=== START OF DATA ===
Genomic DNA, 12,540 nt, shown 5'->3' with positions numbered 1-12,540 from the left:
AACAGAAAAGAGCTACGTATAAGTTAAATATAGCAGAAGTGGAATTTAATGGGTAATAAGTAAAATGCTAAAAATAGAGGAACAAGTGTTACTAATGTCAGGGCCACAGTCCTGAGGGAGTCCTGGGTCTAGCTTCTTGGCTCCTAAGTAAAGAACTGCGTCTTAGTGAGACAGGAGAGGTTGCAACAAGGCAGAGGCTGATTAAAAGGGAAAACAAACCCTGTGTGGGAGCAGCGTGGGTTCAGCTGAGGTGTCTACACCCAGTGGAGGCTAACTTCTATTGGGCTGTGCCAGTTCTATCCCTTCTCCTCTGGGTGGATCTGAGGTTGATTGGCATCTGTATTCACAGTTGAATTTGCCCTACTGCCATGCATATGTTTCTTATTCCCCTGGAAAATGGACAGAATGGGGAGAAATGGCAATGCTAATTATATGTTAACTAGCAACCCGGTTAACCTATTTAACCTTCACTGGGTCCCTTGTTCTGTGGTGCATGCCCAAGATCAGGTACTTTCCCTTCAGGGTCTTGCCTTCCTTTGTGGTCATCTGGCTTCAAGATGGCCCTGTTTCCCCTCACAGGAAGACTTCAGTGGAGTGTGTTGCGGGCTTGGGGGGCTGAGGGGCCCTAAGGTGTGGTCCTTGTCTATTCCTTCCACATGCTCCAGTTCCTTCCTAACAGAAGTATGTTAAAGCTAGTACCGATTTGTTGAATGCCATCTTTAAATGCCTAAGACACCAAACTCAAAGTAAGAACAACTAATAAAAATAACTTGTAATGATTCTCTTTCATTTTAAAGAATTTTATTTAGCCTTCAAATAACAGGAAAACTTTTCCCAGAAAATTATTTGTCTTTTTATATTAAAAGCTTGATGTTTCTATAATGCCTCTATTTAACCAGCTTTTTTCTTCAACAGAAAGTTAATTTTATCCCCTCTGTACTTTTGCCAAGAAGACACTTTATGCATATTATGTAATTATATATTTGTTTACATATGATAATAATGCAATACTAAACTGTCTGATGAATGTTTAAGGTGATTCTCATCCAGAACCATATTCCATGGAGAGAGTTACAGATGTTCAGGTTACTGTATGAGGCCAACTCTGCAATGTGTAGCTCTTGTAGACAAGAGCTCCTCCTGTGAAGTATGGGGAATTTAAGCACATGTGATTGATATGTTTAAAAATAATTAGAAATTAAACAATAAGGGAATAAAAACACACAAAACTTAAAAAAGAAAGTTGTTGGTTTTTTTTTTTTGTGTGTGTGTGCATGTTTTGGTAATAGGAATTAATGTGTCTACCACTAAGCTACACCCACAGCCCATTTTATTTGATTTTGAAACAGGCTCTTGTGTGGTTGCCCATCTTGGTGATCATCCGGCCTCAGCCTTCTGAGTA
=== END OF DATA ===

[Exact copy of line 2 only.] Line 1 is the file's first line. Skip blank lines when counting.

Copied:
AACAGAAAAGAGCTACGTATAAGTTAAATATAGCAGAAGTGGAATTTAATGGGTAATAAGTAAAATGCTAAAAATAGAGGAACAAGTGTTACTAATGTCAGGGCCACAGTCCTGAGGGAGTCCTGGGTCTAGCTTCTTGGCTCCTAAGTAAAGAACTGCGTCTTAGTGAGACAGGAGAGGTTGCAACAAGGCAGAGGCTGATTAAAAGGGAAAACAAACCCTGTGTGGGAGCAGCGTGGGTTCAGCTGAGGTGTCTACACCCAGTGGAGGCTAACTTCTATTGGGCTGTGCCAGTTCTATCCCTTCTCCTCTGGGTGGATCTGAGGTTGATTGGCATCTGTATTCACAGTTGAATTTGCCCTACTGCCATGCATATGTTTCTTATTCCCCTGGAAAATGGACAGAATGGGGAGAAATGGCAATGCTAATTATATGTTAACTAGCAACCCGGTTAACCTATTTAACCTTCACTGGGTCCCTTGTTCTGTGGTGCATGCCCAAGATCAGGTACTTTCCCTTCAGGGTCTTGCCTTCCTTTGTGGTCATCTGGCTTCAAGATGGCCCTGTTTCCCCTCACAGGAAGACTTCAGTGGAGTGTGTTGCGGGCTTGGGGGGCTGAGGGGCCCTAAGGTGTGGTCCTTGTCTATTCCTTCCACATGCTCCAGTTCCTTCCTAACAGAAGTATGTTAAAGCTAGTACCGATTTGTTGAATGCCATCTTTAAATGCCTAAGACACCAAACTCAAAGTAAGAACAACTAATAAAAATAACTTGTAATGATTCTCTTTCATTTTAAAGAATTTTATTTAGCCTTCAAATAACAGGAAAACTTTTCCCAGAAAATTATTTGTCTTTTTATATTAAAAGCTTGATGTTTCTATAATGCCTCTATTTAACCAGCTTTTTTCTTCAACAGAAAGTTAATTTTATCCCCTCTGTACTTTTGCCAAGAAGACACTTTATGCATATTATGTAATTATATATTTGTTTACATATGATAATAATGCAATACTAAACTGTCTGATGAATGTTTAAGGTGATTCTCATCCAGAACCATATTCCATGGAGAGAGTTACAGATGTTCAGGTTACTGTATGAGGCCAACTCTGCAATGTGTAGCTCTTGTAGACAAGAGCTCCTCCTGTGAAGTATGGGGAATTTAAGCACATGTGATTGATATGTTTAAAAATAATTAGAAATTAAACAATAAGGGAATAAAAACACACAAAACTTAAAAAAGAAAGTTGTTGGTTTTTTTTTTTTGTGTGTGTGTGCATGTTTTGGTAATAGGAATTAATGTGTCTACCACTAAGCTACACCCACAGCCCATTTTATTTGATTTTGAAACAGGCTCTTGTGTGGTTGCCCATCTTGGTGATCATCCGGCCTCAGCCTTCTGAGTA